London’s two free evening papers, London Lite and thelondonpaper, could be banned from parts of Central London if their publishers refuse to tackle the problem of litter.
Westminster City Council has warned it could restrict distribution of the papers, which it claims cause an extra three tones of waste in the borough every day.
The council said it would not look to ban the paper across the entire borough but would initially focus on the most affected areas such as the West End.
Under the Clean Neighbourhoods and Environment Act 2005, local authorities can ban free literature if the area is being polluted.
Cabinet member for street environment, Councillor Alan Bradley said: “There is now an established principle in environmental matters that the polluter pays. We are in negotiations with the publishers and are hopeful of reaching agreement with them both.
“I believe that everybody is acutely aware that the current situation is untenable, and that urgent action is needed to address this unprecedented volume of waste. The problem is particularly acute in the West End which should be a showcase for the capital given its importance for shopping, dining and entertainment.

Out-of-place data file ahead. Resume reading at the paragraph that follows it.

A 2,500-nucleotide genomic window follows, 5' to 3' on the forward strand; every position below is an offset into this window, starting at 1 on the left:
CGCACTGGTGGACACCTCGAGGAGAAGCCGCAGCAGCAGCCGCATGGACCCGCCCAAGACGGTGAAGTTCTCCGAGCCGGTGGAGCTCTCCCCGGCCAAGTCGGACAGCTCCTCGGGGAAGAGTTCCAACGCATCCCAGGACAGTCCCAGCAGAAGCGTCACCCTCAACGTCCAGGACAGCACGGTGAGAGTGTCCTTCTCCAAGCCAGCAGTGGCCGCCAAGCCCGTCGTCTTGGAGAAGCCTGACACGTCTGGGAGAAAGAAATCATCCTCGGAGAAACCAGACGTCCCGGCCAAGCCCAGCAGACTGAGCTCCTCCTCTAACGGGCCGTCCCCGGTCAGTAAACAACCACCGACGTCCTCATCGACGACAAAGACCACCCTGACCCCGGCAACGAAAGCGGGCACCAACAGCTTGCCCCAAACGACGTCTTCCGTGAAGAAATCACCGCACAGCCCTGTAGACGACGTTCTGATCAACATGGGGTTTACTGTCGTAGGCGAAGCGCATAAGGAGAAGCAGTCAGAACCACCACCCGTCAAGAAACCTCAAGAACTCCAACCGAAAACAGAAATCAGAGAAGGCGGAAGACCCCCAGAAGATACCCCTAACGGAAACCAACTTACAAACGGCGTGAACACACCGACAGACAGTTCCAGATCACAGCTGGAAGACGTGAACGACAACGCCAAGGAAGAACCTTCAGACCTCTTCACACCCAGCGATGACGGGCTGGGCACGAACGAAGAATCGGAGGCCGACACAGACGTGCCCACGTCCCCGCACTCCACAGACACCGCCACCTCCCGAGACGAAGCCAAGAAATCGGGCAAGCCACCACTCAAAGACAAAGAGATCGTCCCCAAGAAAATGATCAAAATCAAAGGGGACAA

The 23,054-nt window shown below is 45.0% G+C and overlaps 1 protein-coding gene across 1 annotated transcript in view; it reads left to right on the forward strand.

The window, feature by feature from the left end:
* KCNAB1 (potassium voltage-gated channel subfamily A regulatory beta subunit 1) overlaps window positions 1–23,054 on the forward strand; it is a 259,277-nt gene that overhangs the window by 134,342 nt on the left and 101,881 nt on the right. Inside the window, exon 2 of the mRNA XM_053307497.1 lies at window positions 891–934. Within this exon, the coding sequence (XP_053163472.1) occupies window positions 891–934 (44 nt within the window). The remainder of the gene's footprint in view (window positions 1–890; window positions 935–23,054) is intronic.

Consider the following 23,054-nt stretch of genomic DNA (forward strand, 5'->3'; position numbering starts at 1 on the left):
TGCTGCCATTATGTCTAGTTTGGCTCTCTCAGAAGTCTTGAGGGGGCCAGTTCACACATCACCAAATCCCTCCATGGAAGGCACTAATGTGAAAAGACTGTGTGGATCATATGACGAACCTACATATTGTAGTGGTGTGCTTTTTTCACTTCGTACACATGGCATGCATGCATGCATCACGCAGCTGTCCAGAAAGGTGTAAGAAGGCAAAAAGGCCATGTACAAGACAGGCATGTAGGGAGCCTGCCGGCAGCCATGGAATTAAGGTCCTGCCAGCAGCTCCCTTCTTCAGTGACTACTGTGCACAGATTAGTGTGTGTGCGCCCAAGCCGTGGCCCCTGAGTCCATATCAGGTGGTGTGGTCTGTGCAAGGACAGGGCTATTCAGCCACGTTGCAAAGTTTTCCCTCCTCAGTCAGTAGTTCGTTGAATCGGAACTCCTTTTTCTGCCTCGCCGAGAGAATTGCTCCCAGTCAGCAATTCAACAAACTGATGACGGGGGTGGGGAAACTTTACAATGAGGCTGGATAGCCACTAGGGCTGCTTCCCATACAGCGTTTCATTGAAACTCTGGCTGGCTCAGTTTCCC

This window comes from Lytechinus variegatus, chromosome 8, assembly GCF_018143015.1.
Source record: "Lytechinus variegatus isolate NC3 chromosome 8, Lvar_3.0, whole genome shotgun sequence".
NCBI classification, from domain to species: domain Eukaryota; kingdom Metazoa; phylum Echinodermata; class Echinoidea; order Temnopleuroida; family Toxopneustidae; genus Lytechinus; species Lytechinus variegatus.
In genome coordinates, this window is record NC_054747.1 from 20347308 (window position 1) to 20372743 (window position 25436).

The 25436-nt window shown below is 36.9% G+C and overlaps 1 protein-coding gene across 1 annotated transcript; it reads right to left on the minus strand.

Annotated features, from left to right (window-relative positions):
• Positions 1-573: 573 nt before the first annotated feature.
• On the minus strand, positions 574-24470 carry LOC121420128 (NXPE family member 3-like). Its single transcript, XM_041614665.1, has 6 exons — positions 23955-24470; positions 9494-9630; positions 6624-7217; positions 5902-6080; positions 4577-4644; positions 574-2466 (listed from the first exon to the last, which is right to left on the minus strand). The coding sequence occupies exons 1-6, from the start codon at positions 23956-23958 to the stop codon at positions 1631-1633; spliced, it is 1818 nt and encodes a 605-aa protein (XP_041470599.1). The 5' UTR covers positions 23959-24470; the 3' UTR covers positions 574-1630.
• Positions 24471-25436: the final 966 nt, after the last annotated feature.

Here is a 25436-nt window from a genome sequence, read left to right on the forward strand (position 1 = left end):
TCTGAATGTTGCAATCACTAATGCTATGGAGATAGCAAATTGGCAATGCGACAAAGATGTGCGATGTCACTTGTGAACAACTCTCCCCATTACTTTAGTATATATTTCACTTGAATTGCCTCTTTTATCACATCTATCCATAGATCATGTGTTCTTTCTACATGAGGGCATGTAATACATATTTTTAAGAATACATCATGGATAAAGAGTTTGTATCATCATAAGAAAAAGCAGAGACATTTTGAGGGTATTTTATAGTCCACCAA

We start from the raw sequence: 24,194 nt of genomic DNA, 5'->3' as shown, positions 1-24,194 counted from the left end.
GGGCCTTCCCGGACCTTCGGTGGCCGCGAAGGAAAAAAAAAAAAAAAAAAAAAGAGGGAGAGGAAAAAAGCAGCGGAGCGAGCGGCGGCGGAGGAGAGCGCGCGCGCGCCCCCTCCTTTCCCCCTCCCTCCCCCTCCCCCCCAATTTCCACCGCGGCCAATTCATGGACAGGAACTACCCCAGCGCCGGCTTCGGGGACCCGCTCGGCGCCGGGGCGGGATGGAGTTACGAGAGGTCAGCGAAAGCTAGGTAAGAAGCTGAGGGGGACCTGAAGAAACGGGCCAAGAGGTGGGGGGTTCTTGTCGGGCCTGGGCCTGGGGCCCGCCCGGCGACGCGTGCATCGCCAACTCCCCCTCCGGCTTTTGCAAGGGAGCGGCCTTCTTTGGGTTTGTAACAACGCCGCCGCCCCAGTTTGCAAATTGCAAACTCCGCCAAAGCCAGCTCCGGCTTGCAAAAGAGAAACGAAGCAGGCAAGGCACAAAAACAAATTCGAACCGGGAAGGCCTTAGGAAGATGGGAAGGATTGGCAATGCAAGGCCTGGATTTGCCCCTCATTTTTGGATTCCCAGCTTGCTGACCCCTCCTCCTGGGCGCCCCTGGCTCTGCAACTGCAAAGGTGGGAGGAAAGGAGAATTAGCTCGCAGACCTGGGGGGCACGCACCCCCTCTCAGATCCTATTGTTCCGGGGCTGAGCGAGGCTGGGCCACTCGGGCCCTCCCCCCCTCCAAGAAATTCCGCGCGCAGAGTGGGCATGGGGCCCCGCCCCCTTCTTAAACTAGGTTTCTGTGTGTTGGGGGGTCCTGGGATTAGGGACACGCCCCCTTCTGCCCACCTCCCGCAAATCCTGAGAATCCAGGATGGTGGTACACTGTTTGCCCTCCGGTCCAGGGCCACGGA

“For residents, visitors and businesses to be greeted by the eyesore of piles of discarded newspapers in our streets is quite unacceptable.”
A spokeswoman for thelondonpaper publisher, News International said: “We have been working together with Westminster Council since the launch of thelondonpaper and are now in further negotiations with them to resolve their current issues”
A spokeswoman for Associated Newspapers, which publishes London Lite, said: “Associated Newspapers are currently in negotiations with Westminster City Council regarding the distribution of London Lite and waste collection in the Westminster area.
“London Lite is confident that a satisfactory outcome can be reached for all parties and looks forward to agreeing on a suitable course of action to address the issues in question.”
The council estimates that a quarter of all waste in the West End is made up of free newspapers and ultimately ends up in the landfill, rather than being recycled, as it is mixed with street rubbish.
After the papers launched in August, the council – which oversees most of Central London – increased the number of recycling bins to 131, but to cope with the sheer volume of waste it estimates it would need an extra 300 bins at a cost of £500,000 in the first two years.